This net-zero house is full of possibilities for the future

People grow and change over time. That’s just human nature. Now, there’s a house that will also grow and adapt over time. After all, people evolve. Shouldn’t their homes do the same?

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House Zero is a field trial for a proprietary concrete wall printing system. It was collaboratively designed by Icon and Lake|Flato Architects. The plan allows the house to evolve and change even as it fits into the natural Texas landscape. The home has flexibility, which is a truly modern idea.

Related: This net-zero Big Sur home has enough power to charge EVs

The House Zero has three column-like grey structures that holds up a wooden awning connecting to the main building

Robotics engineers, software developers and material scientists worked together to design this printed concrete construction technique. As a result, the home uses net-zero energy. The concrete walls are framed with wood. It’s a simple and beautiful design that’s also ingenious. Additionally, the home is designed to be built with robotic construction. It’s made with 3D printing techniques. It has a flat roof, exposed wooden beams and lots of glass to create big windows with gorgeous views.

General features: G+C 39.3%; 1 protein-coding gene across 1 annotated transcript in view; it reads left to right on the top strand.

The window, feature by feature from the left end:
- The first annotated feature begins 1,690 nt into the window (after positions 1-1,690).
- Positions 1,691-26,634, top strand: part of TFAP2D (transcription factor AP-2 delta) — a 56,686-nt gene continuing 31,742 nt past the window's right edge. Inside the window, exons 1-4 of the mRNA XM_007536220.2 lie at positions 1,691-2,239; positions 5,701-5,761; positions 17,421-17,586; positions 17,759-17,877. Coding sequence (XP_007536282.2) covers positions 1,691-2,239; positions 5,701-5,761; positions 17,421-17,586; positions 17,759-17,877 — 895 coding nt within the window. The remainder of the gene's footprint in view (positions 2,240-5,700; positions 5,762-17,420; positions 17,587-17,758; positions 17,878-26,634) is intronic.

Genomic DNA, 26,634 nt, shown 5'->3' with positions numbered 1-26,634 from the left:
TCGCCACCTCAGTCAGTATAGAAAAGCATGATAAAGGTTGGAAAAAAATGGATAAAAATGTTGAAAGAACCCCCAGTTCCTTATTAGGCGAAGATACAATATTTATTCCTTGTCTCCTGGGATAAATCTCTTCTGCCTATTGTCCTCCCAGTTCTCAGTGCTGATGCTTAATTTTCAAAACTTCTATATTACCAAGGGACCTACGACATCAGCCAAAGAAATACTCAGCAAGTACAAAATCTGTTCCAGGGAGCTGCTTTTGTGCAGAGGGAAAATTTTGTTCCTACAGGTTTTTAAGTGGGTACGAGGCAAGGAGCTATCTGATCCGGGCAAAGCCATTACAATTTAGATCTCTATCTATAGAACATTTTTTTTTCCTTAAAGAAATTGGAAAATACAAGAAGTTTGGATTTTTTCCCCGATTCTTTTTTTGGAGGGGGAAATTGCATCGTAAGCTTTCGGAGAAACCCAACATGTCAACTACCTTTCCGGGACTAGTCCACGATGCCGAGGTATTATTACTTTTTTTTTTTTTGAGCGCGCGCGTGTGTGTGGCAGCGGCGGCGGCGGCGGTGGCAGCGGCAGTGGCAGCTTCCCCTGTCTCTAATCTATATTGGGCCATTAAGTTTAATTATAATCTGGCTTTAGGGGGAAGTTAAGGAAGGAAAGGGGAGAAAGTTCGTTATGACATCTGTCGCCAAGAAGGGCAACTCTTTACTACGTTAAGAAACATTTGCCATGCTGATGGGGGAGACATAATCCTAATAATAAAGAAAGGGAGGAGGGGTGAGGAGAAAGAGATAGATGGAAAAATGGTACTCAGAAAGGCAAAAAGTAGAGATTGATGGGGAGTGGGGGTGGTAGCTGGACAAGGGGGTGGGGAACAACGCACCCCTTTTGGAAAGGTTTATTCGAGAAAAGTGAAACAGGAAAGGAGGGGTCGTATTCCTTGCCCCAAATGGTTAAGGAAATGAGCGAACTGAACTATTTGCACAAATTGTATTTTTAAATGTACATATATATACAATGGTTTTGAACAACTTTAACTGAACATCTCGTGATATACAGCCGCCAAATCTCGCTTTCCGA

A living room area with a red couch, a white chair and a small wooden coffee table

Furthermore, the house has an insulated envelope to prevent energy loss. There are deep overhangs to shield the interiors from sunlight and rain. The three-bedroom, two-and-a-half-bath home blends beautifully into the surrounding landscape. Moreover, the concrete walls are reinforced with steel. More of the walls can be added fairly easily and inexpensively using the same technology.

A grey wall that divides two walkways

The printer is operated with a mobile app and only a handful of people are needed to operate it. The process is quicker and produces less waste than traditional construction methods.

A ribbed walling that leads into a bathroom with a black ceiling fan

The capabilities of 3D printing are expanding, and a home like this shows what’s possible.

+ Icon and Lake|Flato Architects

Images via Casey Dunn

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